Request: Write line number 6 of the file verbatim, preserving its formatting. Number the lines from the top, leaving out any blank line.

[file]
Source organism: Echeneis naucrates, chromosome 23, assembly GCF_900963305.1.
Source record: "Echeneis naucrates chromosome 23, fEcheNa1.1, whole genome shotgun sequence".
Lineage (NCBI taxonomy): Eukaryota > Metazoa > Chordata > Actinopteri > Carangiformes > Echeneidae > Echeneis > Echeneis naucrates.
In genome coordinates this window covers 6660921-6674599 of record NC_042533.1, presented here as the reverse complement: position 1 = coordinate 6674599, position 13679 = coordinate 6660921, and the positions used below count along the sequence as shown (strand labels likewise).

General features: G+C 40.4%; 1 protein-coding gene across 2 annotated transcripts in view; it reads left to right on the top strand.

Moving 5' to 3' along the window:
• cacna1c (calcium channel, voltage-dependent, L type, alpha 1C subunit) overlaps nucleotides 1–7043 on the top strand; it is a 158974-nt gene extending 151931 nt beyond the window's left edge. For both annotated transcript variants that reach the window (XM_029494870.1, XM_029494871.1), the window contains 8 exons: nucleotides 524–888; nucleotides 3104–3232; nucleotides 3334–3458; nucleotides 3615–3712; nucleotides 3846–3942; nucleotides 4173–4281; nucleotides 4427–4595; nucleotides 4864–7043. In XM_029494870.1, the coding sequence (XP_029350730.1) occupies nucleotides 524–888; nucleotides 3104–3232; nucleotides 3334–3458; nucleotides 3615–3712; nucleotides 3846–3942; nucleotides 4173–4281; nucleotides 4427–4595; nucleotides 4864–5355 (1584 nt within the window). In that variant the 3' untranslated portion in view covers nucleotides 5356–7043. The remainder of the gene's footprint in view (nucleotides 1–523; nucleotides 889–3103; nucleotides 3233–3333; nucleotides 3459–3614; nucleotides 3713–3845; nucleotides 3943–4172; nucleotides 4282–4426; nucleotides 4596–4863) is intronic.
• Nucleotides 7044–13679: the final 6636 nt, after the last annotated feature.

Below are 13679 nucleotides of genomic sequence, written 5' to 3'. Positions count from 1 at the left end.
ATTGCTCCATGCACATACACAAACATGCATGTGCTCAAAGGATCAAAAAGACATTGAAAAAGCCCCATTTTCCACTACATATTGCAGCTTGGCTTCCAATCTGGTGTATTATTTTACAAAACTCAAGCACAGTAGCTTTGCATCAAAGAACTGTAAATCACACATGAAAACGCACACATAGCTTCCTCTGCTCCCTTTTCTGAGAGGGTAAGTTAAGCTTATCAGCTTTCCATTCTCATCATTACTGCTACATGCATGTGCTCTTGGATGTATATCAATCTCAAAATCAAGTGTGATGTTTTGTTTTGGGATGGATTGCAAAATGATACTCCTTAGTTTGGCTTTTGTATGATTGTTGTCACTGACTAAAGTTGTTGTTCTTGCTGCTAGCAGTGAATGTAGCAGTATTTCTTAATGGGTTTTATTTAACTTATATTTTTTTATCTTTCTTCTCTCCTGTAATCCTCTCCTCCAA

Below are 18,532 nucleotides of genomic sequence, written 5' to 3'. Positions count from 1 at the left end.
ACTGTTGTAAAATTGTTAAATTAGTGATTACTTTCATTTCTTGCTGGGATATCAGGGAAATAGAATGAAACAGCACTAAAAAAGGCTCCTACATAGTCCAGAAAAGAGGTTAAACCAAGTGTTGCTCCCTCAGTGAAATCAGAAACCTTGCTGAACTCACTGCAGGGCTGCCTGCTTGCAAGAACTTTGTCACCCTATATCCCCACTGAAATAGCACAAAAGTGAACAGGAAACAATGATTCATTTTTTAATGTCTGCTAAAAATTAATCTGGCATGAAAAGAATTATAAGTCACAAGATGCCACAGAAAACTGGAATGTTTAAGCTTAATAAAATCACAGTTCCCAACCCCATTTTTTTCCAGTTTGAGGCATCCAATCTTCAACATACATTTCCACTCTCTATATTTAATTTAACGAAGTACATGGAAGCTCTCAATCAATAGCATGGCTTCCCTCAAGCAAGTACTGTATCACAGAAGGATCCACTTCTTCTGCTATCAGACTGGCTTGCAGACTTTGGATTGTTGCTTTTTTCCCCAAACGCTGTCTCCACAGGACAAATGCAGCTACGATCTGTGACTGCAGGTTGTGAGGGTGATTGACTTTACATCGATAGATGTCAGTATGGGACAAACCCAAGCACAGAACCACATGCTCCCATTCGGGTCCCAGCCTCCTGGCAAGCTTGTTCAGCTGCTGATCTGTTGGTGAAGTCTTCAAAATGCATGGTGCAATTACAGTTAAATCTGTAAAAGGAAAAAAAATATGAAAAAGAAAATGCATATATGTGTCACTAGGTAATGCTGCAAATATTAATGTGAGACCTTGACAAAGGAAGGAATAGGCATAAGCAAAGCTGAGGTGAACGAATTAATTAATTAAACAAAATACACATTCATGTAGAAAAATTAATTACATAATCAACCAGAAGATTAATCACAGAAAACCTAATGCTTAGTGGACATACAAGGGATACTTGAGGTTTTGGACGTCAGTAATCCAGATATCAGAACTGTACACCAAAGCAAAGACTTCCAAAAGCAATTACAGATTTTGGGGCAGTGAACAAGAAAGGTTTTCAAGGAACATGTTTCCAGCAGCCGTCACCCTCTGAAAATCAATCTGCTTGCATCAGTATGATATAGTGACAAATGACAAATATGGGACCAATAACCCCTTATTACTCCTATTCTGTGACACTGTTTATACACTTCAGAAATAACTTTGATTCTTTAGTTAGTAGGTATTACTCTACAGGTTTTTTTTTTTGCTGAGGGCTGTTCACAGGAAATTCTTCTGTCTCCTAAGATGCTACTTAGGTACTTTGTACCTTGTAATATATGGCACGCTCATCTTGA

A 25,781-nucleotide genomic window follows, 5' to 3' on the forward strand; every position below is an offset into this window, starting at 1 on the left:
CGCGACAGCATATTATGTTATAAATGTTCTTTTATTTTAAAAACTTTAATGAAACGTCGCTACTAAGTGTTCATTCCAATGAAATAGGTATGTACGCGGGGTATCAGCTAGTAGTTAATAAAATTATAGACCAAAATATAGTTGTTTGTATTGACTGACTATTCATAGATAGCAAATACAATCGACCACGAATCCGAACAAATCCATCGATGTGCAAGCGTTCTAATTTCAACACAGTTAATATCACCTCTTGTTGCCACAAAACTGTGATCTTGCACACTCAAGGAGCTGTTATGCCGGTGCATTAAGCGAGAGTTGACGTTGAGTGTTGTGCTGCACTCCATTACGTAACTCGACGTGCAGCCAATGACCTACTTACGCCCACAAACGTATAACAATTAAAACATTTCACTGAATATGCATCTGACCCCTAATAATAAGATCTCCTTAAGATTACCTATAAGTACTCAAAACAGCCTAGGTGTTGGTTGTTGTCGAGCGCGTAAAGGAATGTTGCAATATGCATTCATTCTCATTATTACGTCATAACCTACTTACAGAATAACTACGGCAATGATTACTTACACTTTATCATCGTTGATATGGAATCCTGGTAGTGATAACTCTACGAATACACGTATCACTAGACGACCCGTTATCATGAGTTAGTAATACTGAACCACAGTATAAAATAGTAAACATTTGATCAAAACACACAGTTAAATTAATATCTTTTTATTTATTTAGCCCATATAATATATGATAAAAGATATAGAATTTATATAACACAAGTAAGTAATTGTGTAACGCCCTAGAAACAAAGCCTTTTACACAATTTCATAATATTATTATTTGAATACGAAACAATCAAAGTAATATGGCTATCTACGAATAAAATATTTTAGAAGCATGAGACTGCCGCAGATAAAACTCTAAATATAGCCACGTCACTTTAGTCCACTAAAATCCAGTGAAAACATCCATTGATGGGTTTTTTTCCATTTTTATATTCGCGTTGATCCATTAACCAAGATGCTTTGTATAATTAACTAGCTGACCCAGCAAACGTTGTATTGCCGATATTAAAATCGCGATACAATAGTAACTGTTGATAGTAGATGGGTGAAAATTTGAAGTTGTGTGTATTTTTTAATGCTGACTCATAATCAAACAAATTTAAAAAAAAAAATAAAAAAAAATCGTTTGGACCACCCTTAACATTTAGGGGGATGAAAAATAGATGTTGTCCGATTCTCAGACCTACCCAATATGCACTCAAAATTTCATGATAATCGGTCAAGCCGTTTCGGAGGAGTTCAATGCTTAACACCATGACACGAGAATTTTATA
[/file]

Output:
Moving 5' to 3' along the window: